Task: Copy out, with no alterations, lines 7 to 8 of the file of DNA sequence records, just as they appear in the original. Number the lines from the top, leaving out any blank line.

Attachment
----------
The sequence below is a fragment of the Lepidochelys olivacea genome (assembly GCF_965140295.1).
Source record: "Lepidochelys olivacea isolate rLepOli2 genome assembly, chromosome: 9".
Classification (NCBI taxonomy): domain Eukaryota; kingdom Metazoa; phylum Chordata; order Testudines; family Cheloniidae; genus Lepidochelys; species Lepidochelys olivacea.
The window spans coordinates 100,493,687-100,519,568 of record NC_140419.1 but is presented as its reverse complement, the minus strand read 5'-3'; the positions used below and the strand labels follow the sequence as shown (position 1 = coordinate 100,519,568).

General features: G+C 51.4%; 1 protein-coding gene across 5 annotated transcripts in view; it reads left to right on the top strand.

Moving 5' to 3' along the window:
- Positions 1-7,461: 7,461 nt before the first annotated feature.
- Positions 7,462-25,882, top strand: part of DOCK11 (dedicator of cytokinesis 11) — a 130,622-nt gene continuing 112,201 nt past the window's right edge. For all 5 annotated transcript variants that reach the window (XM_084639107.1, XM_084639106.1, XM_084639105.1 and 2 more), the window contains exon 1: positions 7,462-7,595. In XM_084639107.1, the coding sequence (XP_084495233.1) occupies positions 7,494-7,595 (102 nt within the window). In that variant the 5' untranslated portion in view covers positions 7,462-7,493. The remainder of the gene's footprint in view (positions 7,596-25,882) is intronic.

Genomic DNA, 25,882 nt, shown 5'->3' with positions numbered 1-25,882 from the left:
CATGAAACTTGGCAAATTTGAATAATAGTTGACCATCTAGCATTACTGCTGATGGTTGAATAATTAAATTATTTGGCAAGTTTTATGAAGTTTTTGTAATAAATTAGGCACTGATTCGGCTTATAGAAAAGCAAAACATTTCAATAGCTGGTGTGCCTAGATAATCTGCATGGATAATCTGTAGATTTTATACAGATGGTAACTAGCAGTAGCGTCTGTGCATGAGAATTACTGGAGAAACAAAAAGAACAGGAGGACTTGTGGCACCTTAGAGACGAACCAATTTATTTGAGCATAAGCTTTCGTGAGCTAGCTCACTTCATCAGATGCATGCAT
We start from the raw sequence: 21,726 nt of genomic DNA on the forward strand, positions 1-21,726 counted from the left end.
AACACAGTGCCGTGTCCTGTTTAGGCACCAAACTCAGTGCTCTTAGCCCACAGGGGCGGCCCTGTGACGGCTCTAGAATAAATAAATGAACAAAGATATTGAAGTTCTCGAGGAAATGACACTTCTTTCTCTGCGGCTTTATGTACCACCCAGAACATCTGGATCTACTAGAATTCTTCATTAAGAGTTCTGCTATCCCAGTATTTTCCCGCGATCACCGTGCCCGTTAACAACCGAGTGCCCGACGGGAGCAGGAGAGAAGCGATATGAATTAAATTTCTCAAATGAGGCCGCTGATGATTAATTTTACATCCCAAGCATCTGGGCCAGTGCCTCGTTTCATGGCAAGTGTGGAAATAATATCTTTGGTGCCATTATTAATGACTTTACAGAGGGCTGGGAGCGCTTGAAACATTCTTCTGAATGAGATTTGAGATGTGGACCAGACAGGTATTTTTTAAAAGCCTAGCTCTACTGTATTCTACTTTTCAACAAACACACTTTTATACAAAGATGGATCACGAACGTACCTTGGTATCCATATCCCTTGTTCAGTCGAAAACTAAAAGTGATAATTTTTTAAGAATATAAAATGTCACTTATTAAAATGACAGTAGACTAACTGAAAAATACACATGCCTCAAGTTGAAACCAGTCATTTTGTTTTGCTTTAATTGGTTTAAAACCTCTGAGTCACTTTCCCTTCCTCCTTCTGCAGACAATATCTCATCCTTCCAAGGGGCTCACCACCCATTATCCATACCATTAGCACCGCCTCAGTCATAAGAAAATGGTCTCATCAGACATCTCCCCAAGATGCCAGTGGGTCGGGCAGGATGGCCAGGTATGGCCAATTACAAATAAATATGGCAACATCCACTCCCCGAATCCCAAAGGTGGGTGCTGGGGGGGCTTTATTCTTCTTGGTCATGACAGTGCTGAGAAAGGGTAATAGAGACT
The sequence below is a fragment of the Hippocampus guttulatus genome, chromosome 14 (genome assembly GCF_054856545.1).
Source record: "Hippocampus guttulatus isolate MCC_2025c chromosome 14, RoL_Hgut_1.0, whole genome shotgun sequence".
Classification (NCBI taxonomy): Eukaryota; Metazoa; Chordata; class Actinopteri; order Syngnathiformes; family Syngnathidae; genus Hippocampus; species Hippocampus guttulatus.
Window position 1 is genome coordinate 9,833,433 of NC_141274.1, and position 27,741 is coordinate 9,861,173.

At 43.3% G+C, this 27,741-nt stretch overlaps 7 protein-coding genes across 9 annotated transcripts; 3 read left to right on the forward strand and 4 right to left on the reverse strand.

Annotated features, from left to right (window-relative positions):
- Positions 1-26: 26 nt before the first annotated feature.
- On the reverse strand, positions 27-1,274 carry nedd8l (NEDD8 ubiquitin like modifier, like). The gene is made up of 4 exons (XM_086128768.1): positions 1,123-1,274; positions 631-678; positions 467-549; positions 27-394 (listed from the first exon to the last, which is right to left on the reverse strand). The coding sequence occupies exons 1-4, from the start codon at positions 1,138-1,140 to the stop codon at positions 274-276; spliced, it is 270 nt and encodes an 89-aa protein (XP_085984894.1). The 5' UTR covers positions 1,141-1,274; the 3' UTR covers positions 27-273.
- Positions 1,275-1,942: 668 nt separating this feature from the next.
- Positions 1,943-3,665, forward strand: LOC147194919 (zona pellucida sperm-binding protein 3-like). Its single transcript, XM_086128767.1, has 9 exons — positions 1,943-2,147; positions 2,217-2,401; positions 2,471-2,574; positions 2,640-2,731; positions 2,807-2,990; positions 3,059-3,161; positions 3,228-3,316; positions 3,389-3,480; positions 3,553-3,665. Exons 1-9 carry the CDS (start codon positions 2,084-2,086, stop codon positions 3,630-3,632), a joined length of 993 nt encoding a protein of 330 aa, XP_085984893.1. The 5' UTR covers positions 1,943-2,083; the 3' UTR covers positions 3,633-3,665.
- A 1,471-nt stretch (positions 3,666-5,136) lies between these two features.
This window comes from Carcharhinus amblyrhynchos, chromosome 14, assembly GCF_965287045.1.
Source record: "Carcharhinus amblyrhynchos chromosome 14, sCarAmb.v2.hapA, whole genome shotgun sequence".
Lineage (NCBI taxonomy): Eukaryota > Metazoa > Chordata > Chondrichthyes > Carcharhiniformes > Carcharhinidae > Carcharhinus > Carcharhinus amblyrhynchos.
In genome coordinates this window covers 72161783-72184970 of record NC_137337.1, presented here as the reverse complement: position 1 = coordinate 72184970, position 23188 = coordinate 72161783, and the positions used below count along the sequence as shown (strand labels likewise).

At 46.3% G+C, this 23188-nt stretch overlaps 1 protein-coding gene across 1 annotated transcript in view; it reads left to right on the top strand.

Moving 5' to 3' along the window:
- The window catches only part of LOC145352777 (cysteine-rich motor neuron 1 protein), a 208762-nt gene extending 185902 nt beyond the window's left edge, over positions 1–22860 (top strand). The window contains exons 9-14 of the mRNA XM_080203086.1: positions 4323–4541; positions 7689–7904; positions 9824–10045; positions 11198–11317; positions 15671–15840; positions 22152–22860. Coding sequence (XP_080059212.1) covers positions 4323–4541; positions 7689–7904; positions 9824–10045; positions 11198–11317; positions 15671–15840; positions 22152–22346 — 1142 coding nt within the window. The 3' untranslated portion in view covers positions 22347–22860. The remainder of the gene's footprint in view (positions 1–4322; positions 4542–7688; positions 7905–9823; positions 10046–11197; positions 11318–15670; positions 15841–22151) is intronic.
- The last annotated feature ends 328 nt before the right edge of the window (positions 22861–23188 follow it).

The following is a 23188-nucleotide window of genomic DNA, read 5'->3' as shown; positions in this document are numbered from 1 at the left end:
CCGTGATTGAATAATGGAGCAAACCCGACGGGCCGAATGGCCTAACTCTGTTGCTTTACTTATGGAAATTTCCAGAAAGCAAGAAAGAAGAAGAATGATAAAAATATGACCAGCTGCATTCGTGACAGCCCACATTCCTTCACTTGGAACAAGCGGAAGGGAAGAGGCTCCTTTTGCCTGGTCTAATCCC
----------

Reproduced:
- Positions 1-7,461: 7,461 nt before the first annotated feature.
- Positions 7,462-25,882, top strand: part of DOCK11 (dedicator of cytokinesis 11) — a 130,622-nt gene continuing 112,201 nt past the window's right edge. For all 5 annotated transcript variants that reach the window (XM_084639107.1, XM_084639106.1, XM_084639105.1 and 2 more), the window contains exon 1: positions 7,462-7,595. In XM_084639107.1, the coding sequence (XP_084495233.1) occupies positions 7,494-7,595 (102 nt within the window). In that variant the 5' untranslated portion in view covers positions 7,462-7,493. The remainder of the gene's footprint in view (positions 7,596-25,882) is intronic.